Fear and the Art of Missing Out
Gallup conducted a study on social media usage by teens across the United States. The results are summarized in the first paragraph of the post.
Just over half of U.S. teenagers (51%) report spending at least four hours per day using a variety of social media apps such as YouTube, TikTok, Instagram, Facebook and X (formerly Twitter), a Gallup survey of more than 1,500 adolescents finds. This use amounts to 4.8 hours per day for the average U.S. teen across seven social media platforms tested in the survey.
I would venture to guess the average social media user—teen or otherwise—doesn’t have 4.8 hours per day to consume content. That seems high, but maybe not. I saw a person run into a display with a shopping cart because they were watching TikTok videos—their phone cradled in the child’s seat. I’ll admit that Costco isn’t the most exciting place to be on a Thursday evening, but does it need to be?
I left traditional social media in 2020—Facebook, LinkedIn, Instagram, everything. I’ve missed out on a lot of exciting content: deals on Facebook Marketplace, discussions in different appraisal groups, AI-generated thought pieces on LinkedIn, a view into the lives of people from my high school, and the latest trends promulgated on TikTok.
It gets easier.
Reality on Reality’s Terms
Apple announced Apple Vision Pro and visionOS at WWDC earlier this month. They are positioning it as an augmented reality (AR) instead of a virtual reality (VR) device. It could change the bond between our digital and physical worlds as much as the iPhone did in 2007. Imagine not needing a television or a display for your workstation anymore. Imagine the possibilities of a device like this if you work in a loud office with an open, collaborative floor plan. I’m unsure where else AR devices like Apple Vision Pro will fit into my life, but I know they will change and strengthen that bond in ways we haven’t considered.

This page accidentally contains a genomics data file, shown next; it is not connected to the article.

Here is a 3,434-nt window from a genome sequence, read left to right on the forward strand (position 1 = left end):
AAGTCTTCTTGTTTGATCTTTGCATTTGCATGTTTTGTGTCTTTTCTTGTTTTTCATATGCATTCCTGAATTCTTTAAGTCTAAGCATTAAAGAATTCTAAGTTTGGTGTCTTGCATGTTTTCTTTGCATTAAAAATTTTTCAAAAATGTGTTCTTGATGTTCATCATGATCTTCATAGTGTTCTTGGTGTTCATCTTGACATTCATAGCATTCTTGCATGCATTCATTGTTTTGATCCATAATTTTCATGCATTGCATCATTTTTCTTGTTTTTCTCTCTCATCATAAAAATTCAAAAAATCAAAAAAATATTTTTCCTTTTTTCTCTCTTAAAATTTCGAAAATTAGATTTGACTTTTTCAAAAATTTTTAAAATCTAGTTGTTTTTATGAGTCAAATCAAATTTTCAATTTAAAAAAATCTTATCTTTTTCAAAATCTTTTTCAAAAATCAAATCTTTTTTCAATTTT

It’s interesting to think about our relationship with technology. I recently sat behind another driver in a left-turn lane at a busy intersection. He missed the green arrow while using his phone. I didn’t honk. Once he realized he’d sat through the light, panic set in. He bumbled into the intersection, stopping oncoming traffic and nearly causing an accident or worse.
Words like emergency and crisis are overused, but this was the behavior of a person in distress. Maybe he had received notice that his partner or child had been hurt. Perhaps he’d learned he got a promotion that required him to move to a different city. Either situation is worthy of attention. It isn’t fair to speculate beyond that.
We’re all sitting through more stoplights because of phone misuse, but the bond between the digital and physical isn’t all negative. My iPhone enhances or directly enables some of the most important things I do. The ability to access the world’s collective knowledge at a moment’s notice is a miracle we take for granted. But watching that driver made me reflect on my device usage and the bond between my digital and physical worlds.